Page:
a first wave of investment into public pools that started in the 1920s and 1930s.
During that time, Wiltse says, thousands of public pools were opened across the country, creating a culture of swimming for millions of Americans. But the pools were segregated, and only a fraction of them were destined for black Americans.
When desegregation of public spaces was forced across the nation by federal ruling starting in the 1950s and gradually taking effect across the land through the 1960s, a few significant things happened to once booming public swimming pools, Wiltse says.
First, with the idea that black Americans were now set to benefit en masse from the existence of public pools, investment by white public officials dropped.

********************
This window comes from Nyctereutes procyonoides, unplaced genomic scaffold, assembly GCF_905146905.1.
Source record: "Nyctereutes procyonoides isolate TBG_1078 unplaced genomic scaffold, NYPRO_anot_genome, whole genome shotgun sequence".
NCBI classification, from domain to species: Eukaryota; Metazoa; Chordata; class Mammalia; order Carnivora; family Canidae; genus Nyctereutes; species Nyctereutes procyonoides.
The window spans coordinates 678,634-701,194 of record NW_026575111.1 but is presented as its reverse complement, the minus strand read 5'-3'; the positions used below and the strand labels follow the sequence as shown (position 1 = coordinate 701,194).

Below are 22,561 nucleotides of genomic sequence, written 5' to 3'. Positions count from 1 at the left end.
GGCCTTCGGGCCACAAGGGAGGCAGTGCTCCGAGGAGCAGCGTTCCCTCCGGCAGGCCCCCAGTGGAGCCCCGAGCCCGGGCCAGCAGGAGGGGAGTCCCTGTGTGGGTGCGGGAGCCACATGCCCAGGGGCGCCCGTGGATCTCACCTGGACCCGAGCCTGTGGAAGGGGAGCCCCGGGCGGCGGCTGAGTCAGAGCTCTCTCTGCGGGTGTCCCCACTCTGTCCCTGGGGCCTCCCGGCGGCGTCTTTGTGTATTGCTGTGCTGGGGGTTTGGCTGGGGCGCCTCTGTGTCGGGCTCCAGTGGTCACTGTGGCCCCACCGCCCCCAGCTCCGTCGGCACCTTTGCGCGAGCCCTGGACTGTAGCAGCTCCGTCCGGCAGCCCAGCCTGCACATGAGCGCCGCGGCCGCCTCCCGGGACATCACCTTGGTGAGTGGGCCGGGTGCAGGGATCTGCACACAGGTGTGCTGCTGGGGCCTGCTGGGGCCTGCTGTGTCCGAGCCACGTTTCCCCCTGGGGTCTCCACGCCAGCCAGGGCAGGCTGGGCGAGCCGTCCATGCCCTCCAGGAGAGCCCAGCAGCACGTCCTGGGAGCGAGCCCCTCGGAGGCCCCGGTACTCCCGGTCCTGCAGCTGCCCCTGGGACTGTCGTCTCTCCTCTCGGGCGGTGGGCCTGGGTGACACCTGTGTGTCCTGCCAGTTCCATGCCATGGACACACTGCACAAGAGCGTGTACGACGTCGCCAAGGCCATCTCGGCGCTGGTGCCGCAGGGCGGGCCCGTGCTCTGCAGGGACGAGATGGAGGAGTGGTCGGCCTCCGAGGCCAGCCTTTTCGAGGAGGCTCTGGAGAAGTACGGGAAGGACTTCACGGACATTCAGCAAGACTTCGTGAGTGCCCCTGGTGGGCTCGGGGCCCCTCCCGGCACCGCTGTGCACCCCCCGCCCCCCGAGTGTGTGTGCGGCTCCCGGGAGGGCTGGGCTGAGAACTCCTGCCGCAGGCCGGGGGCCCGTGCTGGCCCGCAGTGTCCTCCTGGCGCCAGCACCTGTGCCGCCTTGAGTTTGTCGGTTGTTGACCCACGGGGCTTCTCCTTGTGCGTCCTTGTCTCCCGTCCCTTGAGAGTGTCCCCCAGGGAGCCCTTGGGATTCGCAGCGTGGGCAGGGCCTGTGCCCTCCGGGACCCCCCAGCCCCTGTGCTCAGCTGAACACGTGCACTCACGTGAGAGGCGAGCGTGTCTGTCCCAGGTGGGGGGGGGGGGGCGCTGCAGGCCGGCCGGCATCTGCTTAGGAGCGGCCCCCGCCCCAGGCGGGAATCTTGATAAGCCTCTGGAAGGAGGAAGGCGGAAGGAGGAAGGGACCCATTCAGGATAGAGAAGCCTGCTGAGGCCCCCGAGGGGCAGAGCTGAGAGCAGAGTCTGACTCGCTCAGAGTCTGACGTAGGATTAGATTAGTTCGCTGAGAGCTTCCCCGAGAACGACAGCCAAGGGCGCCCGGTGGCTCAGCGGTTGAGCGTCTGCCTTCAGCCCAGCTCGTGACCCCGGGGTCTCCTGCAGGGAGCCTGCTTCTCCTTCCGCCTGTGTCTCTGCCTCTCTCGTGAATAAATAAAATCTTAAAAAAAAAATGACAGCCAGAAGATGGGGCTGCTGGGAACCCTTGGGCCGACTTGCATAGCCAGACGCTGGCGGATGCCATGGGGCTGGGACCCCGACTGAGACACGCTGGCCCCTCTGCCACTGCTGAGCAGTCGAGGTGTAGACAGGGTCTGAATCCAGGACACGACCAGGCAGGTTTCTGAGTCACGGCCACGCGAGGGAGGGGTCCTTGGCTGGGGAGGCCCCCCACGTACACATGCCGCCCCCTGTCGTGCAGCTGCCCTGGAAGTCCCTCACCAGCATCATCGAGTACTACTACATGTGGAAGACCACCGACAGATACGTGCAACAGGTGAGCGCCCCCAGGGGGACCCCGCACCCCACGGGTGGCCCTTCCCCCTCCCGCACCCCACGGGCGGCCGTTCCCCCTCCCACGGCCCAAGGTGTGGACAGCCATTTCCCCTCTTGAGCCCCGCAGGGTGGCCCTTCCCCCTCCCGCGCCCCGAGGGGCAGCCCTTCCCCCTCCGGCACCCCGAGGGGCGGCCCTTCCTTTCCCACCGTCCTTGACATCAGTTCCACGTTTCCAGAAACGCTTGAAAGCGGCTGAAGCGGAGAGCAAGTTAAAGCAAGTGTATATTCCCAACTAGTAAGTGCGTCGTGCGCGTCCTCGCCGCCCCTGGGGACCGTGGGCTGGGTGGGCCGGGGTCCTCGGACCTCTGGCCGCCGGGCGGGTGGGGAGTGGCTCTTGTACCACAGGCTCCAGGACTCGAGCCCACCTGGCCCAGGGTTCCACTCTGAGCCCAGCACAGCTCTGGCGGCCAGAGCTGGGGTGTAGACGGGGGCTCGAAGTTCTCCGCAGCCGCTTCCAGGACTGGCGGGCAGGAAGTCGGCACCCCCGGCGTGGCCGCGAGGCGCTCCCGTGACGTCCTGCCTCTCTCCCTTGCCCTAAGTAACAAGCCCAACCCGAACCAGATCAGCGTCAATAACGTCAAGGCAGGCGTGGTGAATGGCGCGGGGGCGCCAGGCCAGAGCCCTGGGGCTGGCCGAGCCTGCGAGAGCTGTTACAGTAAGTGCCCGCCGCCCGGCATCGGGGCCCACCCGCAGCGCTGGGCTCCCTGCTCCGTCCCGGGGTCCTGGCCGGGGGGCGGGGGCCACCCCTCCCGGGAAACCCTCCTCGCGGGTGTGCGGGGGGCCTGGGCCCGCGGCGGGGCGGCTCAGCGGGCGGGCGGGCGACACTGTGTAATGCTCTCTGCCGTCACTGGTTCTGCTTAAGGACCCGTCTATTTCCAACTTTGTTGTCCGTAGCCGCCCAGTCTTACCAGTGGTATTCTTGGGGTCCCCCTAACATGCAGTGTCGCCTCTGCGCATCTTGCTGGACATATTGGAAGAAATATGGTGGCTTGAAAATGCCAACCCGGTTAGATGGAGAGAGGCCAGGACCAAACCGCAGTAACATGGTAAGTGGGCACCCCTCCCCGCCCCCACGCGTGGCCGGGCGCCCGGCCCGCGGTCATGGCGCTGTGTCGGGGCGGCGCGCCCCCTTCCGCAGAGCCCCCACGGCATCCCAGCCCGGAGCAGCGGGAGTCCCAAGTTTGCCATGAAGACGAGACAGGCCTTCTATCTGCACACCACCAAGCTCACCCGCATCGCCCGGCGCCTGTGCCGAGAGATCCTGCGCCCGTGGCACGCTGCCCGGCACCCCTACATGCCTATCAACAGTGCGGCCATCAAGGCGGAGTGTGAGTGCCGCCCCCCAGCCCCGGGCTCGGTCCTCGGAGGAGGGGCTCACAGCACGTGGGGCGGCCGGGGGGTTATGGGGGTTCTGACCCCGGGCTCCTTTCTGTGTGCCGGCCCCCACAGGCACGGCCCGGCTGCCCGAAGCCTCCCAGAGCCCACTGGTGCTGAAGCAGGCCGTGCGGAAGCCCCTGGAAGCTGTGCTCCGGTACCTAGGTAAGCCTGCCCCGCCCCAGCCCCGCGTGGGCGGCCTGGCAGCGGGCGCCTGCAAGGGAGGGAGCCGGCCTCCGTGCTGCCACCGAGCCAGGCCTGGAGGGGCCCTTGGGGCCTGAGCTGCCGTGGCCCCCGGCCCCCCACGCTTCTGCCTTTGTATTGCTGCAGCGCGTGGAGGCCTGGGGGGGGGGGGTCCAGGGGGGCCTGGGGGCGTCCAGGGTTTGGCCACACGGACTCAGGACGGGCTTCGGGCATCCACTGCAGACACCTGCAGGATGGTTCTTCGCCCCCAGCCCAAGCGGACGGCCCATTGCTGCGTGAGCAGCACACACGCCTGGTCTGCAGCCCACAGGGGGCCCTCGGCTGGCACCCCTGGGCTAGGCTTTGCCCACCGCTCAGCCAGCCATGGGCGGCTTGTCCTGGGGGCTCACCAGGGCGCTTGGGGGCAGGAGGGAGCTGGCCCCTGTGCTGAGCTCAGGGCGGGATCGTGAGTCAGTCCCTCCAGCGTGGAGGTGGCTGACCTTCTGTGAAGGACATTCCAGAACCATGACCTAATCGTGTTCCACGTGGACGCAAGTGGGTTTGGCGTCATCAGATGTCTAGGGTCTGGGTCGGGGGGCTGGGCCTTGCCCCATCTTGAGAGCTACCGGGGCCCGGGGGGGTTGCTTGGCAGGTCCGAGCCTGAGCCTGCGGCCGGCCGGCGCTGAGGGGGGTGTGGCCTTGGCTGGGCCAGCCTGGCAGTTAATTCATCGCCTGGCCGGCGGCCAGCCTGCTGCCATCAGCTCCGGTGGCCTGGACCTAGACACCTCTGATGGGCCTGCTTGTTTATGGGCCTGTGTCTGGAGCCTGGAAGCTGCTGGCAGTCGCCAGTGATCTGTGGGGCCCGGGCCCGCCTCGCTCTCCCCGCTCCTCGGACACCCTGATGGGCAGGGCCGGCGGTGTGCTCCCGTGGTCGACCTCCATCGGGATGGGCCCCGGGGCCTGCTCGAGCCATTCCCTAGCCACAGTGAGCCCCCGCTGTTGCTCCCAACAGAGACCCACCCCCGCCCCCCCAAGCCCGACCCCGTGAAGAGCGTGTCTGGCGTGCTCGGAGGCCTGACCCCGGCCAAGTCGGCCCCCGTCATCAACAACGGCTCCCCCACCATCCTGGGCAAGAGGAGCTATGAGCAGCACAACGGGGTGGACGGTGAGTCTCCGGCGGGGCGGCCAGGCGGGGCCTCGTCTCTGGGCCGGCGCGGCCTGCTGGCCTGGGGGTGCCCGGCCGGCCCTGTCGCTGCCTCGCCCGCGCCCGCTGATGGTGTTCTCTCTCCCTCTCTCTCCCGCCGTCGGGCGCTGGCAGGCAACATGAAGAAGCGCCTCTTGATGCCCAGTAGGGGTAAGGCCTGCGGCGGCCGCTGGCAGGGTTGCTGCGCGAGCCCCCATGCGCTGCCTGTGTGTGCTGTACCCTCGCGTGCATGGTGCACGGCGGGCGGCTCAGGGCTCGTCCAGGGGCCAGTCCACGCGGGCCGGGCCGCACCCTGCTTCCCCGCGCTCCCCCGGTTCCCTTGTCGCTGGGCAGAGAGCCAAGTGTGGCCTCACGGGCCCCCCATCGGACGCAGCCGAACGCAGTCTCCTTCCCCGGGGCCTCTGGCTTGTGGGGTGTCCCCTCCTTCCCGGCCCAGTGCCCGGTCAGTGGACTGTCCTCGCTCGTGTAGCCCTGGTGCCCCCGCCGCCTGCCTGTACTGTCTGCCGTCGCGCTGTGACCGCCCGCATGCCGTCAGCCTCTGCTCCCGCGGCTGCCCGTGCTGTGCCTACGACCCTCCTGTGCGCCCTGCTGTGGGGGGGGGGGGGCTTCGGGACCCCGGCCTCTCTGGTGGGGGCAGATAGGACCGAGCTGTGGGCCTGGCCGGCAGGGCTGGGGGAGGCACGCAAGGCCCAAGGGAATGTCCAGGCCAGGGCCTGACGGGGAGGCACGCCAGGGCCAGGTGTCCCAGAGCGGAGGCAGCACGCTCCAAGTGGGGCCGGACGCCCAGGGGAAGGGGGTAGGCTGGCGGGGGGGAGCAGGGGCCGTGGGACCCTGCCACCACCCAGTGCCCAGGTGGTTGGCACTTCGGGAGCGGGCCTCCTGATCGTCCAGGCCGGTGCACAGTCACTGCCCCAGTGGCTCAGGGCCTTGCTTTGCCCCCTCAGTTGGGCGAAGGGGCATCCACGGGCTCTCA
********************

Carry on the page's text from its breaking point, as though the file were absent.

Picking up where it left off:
Second, black and white swimmers were still far from a step closer to sharing the same body of water. In the north, white swimmers abandoned public pools and headed to the suburbs, themselves a federally sanctioned all-white project. There, community pools were set up for residents and private swim clubs blossomed.
Friday, September 2, 2016
"Swimming while black: the legacy of segregated public pools lives on"
TG (article is from last year):